In April of 1895, a reporter who was at the Detroit business of undertaker Frank Gibbs kicked a coffin that was in a corner of the room. Gibbs scolded, "Here, don't kick that coffin. There's a body in it, and I've got $100 for keeping it." The reporter went to the health department. When the undertaker got wind of this, he hastily had the body buried at Potter's Field. 

An investigator went to Gibbs' establishment and found a death certificate for a woman named Myrtle Cook. The cause of death was given as pneumonia, and it was signed by Dr. J. D. Seaman. The health department ordered the just-buried body to be immediately exhumed and brought to another undertaking establishment for an autopsy. The cause of death was determined to be abortion. After an intensive investigation -- including a second disinterment for verification -- the woman was identified as Emily Hall, a young woman who had been brought to the area from her home in Birmingham, England, by Jonathan Bell, a Church of England clergyman who had gotten her pregnant. Shortly after Christmas Emily had told her parents that she had been hired as a lady's traveling companion and that they probably wouldn't hear from her until spring.

Emily had instead traveled directly to Detroit and checked into the Alice B. Lane Lying-in Hospital on January 23 for an abortion. All of the  arrangements, including paying the $50 fee, had been made prior to her arrival, and on January 27 Dr. D. J. Seaman performed the abortion that eventually took Emily's life. Women who were at the hospital to give birth had been instructed to say that "Myrtle" had given birth to a live baby that had been placed with a foster family. The police recovered the baby's body, which had been buried in the back yard. 

When arrested, the defendants -- Seaman and Lane -- refused to even enter a plea. Seaman's first trial ended in a hung jury, a second trial produced a conviction which Seaman had overturned, and a third trial ended with Seaman convicted of manslaughter and sentenced to ten years.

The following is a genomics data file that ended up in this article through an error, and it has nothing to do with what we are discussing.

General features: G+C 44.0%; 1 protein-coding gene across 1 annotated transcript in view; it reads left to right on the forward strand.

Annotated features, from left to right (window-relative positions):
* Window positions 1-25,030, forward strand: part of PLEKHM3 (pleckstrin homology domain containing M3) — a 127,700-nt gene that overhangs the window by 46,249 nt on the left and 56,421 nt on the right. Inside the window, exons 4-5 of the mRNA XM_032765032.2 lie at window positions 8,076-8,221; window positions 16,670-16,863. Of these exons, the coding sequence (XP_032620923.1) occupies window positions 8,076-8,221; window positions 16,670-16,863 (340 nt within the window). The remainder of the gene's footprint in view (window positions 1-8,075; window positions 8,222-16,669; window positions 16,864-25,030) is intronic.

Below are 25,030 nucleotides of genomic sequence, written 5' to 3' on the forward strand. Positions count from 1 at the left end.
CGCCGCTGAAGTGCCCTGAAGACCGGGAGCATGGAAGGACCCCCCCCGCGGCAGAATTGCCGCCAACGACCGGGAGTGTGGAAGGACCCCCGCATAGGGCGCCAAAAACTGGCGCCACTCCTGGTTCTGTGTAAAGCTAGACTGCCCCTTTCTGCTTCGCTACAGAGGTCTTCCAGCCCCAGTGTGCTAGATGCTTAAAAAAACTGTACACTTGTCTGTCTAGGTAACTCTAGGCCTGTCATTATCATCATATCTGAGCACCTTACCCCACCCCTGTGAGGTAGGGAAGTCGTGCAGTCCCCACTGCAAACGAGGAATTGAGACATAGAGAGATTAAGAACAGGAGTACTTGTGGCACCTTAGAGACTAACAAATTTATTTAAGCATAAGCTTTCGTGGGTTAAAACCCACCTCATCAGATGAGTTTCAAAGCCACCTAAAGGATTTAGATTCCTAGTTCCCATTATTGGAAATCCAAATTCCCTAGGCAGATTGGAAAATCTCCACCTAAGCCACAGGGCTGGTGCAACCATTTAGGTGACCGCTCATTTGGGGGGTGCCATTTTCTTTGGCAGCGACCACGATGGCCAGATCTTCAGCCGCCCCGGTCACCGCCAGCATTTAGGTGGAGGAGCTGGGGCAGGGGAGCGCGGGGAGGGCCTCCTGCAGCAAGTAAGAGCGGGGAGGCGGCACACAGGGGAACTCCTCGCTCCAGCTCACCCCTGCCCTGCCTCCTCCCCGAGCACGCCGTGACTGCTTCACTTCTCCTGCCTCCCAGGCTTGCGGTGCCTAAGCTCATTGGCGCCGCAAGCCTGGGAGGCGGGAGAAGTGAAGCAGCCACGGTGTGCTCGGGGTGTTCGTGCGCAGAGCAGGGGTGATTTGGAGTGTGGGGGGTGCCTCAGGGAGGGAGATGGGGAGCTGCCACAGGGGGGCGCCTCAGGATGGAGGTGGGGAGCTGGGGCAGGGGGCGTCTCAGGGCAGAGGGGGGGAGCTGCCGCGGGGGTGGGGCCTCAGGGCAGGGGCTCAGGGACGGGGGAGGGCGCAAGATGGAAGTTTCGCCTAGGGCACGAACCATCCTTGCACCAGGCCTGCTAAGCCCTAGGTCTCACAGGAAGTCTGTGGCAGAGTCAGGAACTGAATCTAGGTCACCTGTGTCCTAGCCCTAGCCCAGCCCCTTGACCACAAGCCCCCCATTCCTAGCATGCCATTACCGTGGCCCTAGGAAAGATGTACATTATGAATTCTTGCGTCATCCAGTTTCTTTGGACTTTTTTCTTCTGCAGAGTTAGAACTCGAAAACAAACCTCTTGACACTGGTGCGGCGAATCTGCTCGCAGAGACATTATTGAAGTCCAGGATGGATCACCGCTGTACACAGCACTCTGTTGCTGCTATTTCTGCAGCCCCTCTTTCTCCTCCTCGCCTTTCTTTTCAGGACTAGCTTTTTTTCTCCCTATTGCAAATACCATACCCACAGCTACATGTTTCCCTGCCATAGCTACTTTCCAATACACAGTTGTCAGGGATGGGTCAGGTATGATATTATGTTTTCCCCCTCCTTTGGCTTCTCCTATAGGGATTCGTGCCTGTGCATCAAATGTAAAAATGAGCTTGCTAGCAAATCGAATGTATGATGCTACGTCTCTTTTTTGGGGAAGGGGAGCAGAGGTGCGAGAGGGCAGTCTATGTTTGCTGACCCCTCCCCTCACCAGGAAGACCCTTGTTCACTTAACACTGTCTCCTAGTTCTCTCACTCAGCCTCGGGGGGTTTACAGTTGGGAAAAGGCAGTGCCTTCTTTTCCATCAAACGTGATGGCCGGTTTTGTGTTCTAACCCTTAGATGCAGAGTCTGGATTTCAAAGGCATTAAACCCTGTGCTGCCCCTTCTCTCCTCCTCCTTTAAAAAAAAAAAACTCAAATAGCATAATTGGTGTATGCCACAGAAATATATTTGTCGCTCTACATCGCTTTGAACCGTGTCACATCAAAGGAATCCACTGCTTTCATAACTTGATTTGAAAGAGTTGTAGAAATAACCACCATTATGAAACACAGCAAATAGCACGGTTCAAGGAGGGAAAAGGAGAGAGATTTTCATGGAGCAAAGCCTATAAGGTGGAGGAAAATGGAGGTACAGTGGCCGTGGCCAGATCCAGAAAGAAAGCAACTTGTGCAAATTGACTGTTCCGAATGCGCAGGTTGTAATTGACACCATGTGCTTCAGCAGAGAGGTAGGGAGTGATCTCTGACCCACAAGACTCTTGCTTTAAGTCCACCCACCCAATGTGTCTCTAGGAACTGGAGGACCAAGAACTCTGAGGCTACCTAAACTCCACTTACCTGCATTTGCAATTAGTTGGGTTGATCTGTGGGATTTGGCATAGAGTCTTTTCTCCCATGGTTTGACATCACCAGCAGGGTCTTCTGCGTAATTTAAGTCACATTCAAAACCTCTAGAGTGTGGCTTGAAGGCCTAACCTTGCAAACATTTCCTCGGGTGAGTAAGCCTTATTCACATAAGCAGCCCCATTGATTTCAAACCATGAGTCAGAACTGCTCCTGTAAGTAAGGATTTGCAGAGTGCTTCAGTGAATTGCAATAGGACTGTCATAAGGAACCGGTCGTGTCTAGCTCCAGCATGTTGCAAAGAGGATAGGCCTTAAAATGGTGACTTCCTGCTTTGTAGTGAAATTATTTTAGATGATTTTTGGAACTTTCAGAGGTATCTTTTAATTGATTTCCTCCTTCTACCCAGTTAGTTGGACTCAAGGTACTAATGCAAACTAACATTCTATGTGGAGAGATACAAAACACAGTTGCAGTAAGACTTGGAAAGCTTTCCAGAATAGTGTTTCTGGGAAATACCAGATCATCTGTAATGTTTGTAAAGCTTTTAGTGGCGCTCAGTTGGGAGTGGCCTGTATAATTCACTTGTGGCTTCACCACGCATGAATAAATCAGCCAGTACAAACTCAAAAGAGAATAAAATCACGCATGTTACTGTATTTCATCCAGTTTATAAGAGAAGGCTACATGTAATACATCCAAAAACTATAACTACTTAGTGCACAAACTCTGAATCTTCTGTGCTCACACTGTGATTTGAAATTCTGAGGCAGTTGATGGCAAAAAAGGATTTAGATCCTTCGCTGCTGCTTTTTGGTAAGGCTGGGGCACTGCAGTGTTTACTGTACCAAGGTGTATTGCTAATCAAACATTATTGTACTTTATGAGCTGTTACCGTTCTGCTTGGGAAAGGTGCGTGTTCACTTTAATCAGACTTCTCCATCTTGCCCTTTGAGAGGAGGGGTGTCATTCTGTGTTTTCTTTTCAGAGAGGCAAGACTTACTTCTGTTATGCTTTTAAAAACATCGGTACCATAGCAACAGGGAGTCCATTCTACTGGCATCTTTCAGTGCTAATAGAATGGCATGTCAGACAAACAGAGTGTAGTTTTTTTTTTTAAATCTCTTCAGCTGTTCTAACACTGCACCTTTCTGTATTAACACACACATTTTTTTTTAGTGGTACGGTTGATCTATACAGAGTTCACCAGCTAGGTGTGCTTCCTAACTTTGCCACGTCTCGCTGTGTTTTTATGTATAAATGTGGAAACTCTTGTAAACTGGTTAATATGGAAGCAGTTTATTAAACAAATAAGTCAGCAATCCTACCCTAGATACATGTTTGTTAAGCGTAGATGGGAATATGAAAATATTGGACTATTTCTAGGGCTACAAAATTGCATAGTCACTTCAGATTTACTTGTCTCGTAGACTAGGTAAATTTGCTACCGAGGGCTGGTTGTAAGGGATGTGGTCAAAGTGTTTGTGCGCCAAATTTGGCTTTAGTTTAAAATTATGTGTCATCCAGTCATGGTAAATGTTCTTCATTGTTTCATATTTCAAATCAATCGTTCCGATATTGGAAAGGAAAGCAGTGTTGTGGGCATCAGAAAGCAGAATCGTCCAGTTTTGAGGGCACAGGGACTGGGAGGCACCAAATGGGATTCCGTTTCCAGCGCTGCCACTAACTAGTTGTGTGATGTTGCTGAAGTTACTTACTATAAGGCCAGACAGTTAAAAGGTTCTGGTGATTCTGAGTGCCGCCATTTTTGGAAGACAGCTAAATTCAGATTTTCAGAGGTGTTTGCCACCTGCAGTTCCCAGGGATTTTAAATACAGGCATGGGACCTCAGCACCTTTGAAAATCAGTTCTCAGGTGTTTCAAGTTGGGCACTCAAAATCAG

1919: An Unknown Perpetrator

On February 6, 1919, 22-year-old homemaker Edna Griffith died at Chicago's Passavant Hospital from septic pneumonia initiating from complications of an abortion perpetrated by a person who was never identified.

1952: A Professional Lay Abortionist

Elizabeth "Betty" Hellman was the 35-year-old wife of an Air Force major who had been stationed in Tokyo for over a year. Evidently Betty found the separation lonely, for she became pregnant while her husband was away. On January 28, 1952, Betty was admitted to the Tinker Air Force Base hospital in critical condition. She admitted to having undergone an abortion on January 25. When questioned by investigators on January 31, Betty said that friends had referred her to a woman named Jane. She was shown a photo and identified the woman in it, 43-year-old Mrs. Jane McDaniel White, as her abortionist. She gave White's address as the place she had gone for the abortion. She promised White $100, but only paid her $50. White initiated the abortion with some kind of packing and sent Betty home. Betty became very ill, and called White, who with her daughter came to Betty's home and "scraped her out".